The grades (read: numbers) are in and Abbott Elementary, ABC’s hit comedy series, continues its A+ rating with both the network and viewers, as its Season Two premiere became the highest-rated comedy telecast in three years.
In the show, the teachers return to Abbott for development week, a time to prepare for the upcoming year. All the while, Janine (Quinta Brunson) is determined to start the year off right, having become a newly single woman, while school principal Ava (Janelle James) runs a side hustle out of the school parking lot.
According to Deadline, it boasts a 4.12 rating “among the 18-49 demographic,” which is “73 percent higher than the Season 1 premiere’s 2.38 rating and 623 percent higher than the episode fared in live+ same day. It marks the largest delayed-viewing increase for any ABC comedy in terms of demo ratings.” The episode also garnered “10.4 million viewers across linear and digital platforms, making it the network’s most-watched comedy telecast since the series finale of Modern Family in April 2020.”
In the 35 days after the episode aired, it also gained an additional 7.5 million viewers, doubling its initial count of 2.9 million live + same-day viewers. Because of that, the episode is now tied with a “September 2018 telecast of Modern Family for highest delayed-viewing increase for any ABC comedy ever.”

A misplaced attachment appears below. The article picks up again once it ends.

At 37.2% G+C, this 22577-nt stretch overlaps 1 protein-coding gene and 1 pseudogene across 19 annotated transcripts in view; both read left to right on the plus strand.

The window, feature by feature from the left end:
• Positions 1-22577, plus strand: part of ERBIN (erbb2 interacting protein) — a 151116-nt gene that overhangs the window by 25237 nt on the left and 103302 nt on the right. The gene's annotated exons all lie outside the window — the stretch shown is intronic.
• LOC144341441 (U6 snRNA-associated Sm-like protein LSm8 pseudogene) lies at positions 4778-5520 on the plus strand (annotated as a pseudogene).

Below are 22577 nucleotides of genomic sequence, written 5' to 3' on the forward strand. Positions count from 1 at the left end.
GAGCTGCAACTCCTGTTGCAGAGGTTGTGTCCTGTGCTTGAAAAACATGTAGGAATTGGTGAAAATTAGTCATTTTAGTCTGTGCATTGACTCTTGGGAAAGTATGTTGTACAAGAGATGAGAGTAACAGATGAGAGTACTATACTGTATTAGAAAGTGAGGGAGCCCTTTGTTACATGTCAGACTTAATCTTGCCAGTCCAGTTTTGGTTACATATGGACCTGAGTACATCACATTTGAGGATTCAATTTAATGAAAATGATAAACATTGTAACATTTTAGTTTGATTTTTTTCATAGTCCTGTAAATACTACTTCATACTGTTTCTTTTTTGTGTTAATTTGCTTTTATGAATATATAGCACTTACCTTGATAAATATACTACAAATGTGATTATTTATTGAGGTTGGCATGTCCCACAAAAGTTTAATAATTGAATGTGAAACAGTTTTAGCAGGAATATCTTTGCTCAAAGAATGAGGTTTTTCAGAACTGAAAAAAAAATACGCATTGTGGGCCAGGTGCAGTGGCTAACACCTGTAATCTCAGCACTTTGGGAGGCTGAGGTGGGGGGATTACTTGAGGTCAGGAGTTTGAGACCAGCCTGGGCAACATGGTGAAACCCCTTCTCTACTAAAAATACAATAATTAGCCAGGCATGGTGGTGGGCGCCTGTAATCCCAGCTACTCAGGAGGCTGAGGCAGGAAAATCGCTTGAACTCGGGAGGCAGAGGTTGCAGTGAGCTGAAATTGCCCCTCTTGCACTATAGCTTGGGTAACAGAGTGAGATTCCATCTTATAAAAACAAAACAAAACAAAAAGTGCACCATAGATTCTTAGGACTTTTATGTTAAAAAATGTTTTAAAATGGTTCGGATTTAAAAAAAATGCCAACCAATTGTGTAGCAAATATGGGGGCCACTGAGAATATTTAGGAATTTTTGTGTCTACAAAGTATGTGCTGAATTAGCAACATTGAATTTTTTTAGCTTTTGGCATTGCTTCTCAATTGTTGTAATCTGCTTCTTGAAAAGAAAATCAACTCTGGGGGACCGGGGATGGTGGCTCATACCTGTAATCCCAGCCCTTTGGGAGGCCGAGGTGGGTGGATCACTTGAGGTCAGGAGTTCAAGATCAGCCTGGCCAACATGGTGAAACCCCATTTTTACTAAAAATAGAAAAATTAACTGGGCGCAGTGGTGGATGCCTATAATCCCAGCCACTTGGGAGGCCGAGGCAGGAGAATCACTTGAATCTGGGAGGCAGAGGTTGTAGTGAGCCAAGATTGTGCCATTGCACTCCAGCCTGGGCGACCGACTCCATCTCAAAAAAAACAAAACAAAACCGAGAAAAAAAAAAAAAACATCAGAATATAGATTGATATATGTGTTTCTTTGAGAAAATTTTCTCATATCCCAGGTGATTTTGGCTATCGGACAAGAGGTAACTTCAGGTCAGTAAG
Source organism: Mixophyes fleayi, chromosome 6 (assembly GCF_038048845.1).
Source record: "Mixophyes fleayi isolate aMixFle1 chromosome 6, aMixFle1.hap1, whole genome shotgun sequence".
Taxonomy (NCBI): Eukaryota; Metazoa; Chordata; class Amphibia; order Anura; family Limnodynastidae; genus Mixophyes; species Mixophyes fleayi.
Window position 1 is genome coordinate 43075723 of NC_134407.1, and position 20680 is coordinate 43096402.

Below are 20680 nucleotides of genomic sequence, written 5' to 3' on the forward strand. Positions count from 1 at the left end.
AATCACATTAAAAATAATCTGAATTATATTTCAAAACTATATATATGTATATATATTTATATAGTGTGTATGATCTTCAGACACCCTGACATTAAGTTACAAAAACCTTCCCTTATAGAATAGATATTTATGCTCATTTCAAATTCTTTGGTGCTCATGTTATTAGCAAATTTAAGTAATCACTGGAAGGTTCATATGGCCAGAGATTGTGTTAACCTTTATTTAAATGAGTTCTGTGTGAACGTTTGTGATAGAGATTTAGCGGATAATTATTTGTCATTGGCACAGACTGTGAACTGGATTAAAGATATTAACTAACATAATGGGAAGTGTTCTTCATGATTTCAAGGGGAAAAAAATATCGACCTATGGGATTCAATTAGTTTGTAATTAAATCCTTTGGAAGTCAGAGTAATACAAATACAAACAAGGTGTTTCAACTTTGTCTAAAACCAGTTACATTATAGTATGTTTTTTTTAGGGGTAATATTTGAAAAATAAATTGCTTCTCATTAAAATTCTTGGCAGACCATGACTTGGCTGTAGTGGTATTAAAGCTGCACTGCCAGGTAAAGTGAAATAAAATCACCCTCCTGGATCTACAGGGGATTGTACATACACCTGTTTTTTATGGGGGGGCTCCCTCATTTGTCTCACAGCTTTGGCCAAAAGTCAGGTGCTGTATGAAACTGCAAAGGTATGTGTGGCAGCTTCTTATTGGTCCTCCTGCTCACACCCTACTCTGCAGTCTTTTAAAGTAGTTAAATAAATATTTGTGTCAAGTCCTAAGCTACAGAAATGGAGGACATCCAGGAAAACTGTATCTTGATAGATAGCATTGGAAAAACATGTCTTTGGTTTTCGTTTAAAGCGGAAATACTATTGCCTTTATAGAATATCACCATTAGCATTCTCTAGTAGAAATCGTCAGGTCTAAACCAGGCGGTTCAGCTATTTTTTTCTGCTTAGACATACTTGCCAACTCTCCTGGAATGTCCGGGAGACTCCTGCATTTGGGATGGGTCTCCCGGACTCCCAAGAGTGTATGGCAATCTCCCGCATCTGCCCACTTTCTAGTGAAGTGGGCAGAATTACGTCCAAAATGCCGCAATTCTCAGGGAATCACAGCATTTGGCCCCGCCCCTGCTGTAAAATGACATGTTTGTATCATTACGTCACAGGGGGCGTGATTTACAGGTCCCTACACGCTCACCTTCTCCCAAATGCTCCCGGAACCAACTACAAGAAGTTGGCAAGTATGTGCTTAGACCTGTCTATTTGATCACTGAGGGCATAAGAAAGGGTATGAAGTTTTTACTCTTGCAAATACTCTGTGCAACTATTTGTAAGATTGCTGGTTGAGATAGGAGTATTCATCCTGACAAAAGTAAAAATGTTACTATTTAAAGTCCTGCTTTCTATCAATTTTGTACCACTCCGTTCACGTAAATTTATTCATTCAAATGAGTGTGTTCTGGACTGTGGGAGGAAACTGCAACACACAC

As previously reported by The Root, back in January, the Quinta Brunson-created show became the comedy to debut at quadruple ratings on ABC. So this recent feat is actually just par for the course at this point. Way to go, Abbott crew!
Abbott Elementary, starring Brunson, James, Tyler James Williams, Emmy-winner Sheryl Lee Ralph, Chris Perfetti and Lisa Ann Walter, follows “a group of dedicated, passionate teachers—and a slightly tone-deaf principal—as they navigate the Philadelphia public school system. Despite the odds stacked against them, they are determined to help their students succeed in life, and though these incredible public servants may be outnumbered and underfunded, they love what they do—even if they don’t love the school district’s less-than-stellar attitude toward educating children.”